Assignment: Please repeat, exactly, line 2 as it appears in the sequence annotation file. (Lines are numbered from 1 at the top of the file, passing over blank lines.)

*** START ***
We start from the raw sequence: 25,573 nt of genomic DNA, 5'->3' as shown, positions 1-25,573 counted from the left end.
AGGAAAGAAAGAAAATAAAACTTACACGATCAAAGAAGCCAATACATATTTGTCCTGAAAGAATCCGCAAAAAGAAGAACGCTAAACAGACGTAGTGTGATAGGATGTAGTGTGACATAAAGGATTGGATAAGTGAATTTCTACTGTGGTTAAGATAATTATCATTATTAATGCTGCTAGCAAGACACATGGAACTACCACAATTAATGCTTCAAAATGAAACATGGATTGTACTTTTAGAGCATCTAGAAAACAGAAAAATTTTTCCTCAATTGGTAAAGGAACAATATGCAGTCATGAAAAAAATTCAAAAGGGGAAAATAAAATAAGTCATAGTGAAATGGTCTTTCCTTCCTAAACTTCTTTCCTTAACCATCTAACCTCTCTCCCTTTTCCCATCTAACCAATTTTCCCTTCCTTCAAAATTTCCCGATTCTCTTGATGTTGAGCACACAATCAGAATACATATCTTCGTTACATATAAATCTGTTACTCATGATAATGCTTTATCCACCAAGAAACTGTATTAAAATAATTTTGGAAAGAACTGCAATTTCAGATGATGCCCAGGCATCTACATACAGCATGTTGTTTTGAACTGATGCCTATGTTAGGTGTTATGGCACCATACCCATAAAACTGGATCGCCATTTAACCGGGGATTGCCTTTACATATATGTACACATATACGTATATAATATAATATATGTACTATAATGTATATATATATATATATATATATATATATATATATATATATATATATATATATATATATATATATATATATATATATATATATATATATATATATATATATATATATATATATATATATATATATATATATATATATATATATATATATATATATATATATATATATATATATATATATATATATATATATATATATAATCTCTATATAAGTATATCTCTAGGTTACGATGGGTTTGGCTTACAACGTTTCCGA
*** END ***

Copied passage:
AGGAAAGAAAGAAAATAAAACTTACACGATCAAAGAAGCCAATACATATTTGTCCTGAAAGAATCCGCAAAAAGAAGAACGCTAAACAGACGTAGTGTGATAGGATGTAGTGTGACATAAAGGATTGGATAAGTGAATTTCTACTGTGGTTAAGATAATTATCATTATTAATGCTGCTAGCAAGACACATGGAACTACCACAATTAATGCTTCAAAATGAAACATGGATTGTACTTTTAGAGCATCTAGAAAACAGAAAAATTTTTCCTCAATTGGTAAAGGAACAATATGCAGTCATGAAAAAAATTCAAAAGGGGAAAATAAAATAAGTCATAGTGAAATGGTCTTTCCTTCCTAAACTTCTTTCCTTAACCATCTAACCTCTCTCCCTTTTCCCATCTAACCAATTTTCCCTTCCTTCAAAATTTCCCGATTCTCTTGATGTTGAGCACACAATCAGAATACATATCTTCGTTACATATAAATCTGTTACTCATGATAATGCTTTATCCACCAAGAAACTGTATTAAAATAATTTTGGAAAGAACTGCAATTTCAGATGATGCCCAGGCATCTACATACAGCATGTTGTTTTGAACTGATGCCTATGTTAGGTGTTATGGCACCATACCCATAAAACTGGATCGCCATTTAACCGGGGATTGCCTTTACATATATGTACACATATACGTATATAATATAATATATGTACTATAATGTATATATATATATATATATATATATATATATATATATATATATATATATATATATATATATATATATATATATATATATATATATATATATATATATATATATATATATATATATATATATATATATATATATATATATATATATATATATATATATATATATATATATATATATATATATATATATATATATATATAATCTCTATATAAGTATATCTCTAGGTTACGATGGGTTTGGCTTACAACGTTTCCGA